LAUREL COUNTY, Ky. (FOX 56/WKYT) – Cases are up in southern Kentucky, hospitals are full, and educators say they are working to keep kids in school despite the ongoing health issues. Health leaders say vaccine numbers are improving, but there’s still a long way to go.
Judy Fitzgerald was once concerned about the COVID-19 vaccine for her spiritual reasons, but she’s getting it now.
“And maybe if we get our shots we can encourage others who are leery about it to get their shots,” Judy Fitzgerald said.
She’s one of about 50 or 60 per day getting shots, a big jump from the 10-a-day average last spring. Health department director Mark Hensley said many are recognizing the seriousness of the current situation.
“This week alone we have averaged over 100 cases per day. About 30% of those are school age children,” Hensley said.
On Thursday, Senator Rand Paul spoke with 15 public school superintendents about their concerns. The overwhelming majority of them came away from that meeting saying they need to do everything they can to make sure kids stay in the classroom.
“As I told them I am not here to tell them what to do. That’s their job to figure this out,” Paul said.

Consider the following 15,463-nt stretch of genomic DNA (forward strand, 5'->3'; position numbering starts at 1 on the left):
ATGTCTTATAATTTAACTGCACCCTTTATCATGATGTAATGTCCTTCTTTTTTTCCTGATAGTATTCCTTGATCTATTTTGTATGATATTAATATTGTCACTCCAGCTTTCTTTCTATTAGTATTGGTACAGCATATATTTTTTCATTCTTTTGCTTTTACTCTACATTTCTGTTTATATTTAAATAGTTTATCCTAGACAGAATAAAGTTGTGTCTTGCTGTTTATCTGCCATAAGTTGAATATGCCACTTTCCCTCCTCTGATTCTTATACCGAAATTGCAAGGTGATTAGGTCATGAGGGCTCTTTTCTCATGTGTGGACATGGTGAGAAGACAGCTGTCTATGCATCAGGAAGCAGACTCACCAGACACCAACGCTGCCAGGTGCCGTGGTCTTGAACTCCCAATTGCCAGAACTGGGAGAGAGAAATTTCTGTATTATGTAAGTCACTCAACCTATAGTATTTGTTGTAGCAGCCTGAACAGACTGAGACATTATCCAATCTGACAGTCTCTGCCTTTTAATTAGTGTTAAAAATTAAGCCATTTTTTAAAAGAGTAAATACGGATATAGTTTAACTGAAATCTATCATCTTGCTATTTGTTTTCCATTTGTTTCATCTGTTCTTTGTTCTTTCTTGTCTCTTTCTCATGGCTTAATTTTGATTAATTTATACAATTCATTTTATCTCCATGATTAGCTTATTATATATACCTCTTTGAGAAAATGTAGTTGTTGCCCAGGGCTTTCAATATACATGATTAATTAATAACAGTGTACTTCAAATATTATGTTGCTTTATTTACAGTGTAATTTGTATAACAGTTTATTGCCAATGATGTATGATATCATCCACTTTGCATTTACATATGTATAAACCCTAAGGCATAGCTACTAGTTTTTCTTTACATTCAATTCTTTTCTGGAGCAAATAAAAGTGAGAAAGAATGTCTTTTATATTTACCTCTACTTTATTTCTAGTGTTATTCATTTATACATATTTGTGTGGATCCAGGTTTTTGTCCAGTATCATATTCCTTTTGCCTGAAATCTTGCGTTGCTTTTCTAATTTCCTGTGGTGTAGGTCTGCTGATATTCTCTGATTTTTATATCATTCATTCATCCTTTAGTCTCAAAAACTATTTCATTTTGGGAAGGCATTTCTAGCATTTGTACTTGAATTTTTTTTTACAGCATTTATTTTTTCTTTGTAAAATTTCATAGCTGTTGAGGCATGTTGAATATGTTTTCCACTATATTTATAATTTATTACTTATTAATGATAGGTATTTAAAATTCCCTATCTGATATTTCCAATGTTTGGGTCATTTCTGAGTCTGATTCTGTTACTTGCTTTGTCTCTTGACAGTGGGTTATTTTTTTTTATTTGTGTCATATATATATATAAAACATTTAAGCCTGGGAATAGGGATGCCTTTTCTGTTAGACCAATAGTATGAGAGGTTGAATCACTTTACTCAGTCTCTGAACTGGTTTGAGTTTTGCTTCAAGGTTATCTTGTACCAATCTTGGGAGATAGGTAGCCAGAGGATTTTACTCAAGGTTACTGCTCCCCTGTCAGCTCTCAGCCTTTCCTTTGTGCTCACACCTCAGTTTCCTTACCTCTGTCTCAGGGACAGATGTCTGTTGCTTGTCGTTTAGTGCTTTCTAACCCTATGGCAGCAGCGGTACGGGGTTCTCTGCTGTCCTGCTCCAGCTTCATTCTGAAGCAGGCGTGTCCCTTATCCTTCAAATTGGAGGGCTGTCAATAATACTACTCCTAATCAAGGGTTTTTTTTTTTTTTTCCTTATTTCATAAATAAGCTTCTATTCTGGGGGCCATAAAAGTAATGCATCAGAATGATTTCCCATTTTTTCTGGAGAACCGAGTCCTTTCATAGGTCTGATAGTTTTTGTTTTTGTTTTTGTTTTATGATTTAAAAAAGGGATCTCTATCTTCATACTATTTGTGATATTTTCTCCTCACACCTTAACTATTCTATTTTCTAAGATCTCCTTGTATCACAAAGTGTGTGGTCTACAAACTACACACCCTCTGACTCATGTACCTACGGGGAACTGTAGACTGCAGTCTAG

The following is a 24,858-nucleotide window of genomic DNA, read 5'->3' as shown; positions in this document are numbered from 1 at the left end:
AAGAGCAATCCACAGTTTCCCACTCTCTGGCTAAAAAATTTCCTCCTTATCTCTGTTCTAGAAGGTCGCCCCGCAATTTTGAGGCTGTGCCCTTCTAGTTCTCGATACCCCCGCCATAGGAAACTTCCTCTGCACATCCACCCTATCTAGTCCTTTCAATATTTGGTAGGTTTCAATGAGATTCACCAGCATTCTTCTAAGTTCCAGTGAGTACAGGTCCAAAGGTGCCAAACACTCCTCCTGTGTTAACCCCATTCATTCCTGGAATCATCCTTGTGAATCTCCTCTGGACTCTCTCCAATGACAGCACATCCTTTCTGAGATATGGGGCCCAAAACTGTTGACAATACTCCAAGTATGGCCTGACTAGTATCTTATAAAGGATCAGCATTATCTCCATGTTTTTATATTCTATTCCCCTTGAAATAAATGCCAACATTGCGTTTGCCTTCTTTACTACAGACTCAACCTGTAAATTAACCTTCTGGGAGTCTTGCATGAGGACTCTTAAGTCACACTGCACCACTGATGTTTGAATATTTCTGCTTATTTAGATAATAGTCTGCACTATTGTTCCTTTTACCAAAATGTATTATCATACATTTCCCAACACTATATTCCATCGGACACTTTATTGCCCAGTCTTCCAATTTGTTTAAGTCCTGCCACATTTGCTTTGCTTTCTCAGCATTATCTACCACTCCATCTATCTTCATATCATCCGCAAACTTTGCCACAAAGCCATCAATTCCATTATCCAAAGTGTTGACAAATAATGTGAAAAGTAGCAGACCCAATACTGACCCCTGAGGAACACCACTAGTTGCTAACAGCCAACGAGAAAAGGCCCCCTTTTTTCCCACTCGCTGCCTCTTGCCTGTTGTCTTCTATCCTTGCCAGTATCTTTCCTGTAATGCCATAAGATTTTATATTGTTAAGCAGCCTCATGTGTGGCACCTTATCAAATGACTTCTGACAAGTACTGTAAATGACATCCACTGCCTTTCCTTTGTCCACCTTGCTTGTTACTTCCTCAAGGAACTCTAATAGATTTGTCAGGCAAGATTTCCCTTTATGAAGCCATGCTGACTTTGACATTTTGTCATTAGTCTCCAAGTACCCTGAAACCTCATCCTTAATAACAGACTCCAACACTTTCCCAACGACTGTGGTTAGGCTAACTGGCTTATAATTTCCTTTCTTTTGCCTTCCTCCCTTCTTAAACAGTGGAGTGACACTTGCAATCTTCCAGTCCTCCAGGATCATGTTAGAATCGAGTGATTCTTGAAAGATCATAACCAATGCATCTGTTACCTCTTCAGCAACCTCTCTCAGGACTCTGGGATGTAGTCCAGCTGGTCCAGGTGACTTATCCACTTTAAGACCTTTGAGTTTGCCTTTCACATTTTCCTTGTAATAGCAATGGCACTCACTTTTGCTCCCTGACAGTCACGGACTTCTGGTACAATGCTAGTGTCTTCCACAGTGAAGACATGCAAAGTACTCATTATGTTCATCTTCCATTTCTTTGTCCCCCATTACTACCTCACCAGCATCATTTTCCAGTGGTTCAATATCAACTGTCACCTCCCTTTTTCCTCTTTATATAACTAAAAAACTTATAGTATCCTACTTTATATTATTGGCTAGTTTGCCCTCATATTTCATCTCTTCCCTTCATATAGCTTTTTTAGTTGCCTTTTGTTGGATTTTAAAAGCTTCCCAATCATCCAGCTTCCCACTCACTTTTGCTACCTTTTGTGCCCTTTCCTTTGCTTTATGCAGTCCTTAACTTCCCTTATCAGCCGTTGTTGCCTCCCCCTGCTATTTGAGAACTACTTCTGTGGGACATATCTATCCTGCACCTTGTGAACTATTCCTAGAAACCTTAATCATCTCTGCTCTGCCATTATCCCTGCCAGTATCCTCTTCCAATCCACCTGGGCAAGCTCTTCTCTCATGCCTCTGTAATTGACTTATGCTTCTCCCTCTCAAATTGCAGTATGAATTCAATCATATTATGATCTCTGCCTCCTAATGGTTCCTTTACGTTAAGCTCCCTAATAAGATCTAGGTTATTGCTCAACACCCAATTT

But Paul said he agrees children need to stay in school and says he disagrees with some of the quarantines.
“I don’t like the idea of sending all these kids home under quarantine if they already had the disease. So if you already had the disease the goal should be to keep them in school,” Paul said.
Paul said he believes many of these kids have a natural immunity and said more effort needs to be focused on helping older people in their treatment. School leaders say it’s all very challenging.
“There’s a lot of concerns and the numbers vary by county as these waves sweep through but I think we all agree that the best environment for student education is in person,” said Doug Bennett with Laurel County Schools.
The Laurel County Health Department director said Thursday alone, they had 151 cases, which is their highest case total to date. They said 49 of those were children ages 5-18.